The masked educator-innovative simulation in an Australian undergraduate medical sonography and medical imaging program
journal contributionposted on 06.12.2017, 00:00 authored by Kerry Reid-SearlKerry Reid-Searl, Anita Bowman, Margaret McallisterMargaret Mcallister, Cynthia Cowling, Kelly SpuurKelly Spuur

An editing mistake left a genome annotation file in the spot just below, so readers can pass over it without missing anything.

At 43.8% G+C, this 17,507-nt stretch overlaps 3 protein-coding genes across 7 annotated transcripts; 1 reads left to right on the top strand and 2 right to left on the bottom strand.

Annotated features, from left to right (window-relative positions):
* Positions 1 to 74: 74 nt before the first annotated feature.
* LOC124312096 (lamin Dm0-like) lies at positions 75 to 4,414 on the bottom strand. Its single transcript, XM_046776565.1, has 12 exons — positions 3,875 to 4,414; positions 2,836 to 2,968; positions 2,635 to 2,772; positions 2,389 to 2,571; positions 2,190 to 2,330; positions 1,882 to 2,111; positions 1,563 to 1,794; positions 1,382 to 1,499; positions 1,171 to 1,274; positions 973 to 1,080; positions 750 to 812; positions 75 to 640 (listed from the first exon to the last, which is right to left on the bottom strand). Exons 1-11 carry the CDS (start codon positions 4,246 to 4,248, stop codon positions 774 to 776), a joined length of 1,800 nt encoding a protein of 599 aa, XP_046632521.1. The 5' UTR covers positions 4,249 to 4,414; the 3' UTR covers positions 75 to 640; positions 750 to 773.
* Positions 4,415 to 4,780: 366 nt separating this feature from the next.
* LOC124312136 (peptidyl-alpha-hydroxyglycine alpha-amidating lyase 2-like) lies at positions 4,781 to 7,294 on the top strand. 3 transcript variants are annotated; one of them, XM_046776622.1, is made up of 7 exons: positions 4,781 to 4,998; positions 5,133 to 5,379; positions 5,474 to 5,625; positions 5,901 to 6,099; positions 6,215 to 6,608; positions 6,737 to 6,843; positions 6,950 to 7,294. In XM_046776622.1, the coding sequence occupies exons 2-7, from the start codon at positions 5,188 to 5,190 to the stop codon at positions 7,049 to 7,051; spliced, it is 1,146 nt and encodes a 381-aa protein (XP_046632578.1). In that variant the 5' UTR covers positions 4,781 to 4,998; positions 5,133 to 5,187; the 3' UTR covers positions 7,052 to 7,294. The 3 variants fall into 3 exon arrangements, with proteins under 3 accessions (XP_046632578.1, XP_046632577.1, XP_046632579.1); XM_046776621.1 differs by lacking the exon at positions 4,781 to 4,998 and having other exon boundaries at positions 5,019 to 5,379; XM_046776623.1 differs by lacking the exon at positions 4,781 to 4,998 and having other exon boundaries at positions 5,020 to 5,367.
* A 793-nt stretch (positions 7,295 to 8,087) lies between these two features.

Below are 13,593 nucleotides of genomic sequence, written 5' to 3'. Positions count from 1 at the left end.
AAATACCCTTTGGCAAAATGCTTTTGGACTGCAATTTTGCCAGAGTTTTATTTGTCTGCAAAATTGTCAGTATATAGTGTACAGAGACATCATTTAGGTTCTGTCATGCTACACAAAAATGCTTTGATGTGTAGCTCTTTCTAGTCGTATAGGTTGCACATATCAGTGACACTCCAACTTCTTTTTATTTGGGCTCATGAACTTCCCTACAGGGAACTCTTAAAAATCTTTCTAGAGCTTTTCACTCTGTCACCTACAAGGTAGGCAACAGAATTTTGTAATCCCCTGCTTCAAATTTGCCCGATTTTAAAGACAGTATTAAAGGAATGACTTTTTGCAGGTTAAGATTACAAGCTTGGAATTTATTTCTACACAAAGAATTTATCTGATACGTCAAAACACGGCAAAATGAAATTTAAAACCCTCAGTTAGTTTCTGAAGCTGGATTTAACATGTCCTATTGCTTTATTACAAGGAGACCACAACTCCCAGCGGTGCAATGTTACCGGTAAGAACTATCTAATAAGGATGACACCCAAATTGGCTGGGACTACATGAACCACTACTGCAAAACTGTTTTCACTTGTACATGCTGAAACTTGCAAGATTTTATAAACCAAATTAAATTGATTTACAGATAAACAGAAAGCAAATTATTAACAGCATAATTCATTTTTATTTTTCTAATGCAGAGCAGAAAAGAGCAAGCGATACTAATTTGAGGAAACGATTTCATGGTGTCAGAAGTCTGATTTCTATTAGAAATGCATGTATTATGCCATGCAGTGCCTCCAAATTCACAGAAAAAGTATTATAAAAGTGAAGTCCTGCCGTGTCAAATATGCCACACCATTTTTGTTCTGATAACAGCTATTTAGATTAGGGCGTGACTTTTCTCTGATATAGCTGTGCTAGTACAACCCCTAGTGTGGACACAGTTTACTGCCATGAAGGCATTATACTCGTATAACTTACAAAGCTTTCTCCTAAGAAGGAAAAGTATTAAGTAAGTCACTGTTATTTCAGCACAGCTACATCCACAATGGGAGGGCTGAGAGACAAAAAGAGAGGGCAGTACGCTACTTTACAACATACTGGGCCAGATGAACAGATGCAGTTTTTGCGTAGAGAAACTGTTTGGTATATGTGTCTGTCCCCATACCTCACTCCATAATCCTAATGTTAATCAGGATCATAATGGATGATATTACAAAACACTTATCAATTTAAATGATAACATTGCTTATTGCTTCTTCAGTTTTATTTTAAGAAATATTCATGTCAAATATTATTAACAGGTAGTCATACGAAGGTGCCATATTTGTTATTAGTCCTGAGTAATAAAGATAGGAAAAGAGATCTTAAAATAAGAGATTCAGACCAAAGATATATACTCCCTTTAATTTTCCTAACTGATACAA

Background. Clinical learning experiences for sonography and radiography students typically involve the practice of technical procedures and rarely focus on developing communication skills with patients. Whilst patient-based simulation scenarios have been widely used in other health education programs, it has not been documented in the learning and teaching for sonography or radiography. Aim and objective. A study was undertaken to explore undergraduate medical sonography and medical imaging students’ experience of Mask-EDTM (KRS Simulation), a humanistic and realistic simulation technique where the educator is hidden using wearable realistic silicone body props and is able to guide students’ learning in technical and communication domains. Methods. Focus group interviews were conducted with 11 undergraduate medical sonography and medical imaging students at a regional university in Australia. Prior to these interviews, participants were engaged in a learning activity that featured the use of the Mask-EDTM (KRS Simulation), method. The expert educator transforms into a character which then becomes the platform for teaching. This involved the simulation of two patients, based on a pre-developed characters and using masks and appropriate clothing to authenticate the simulated patient. Thematic analysis was undertaken to identify key elements of the simulated learning experience.Results. The characters presented to students were viewed as realistic which enabled participants to engage with the character and eliminate common barriers to peer simulation. Themes of significance included: benefits of interacting with someone real, rather than another student, learning made fun, awareness of empathy, communication skills, engaged problem solving and purposeful reflection. Conclusion. Mask-EdTM (KRS Simulation) combined with interactive sessions with an expert facilitator has demonstrated positive benefits to the effectiveness of the student learning experience. The results of this study are similar to those published in nursing which gives potential for this new and innovative simulation method being used routinely for aspects of allied health undergraduate programs which better involve the non-technical aspects of the professions.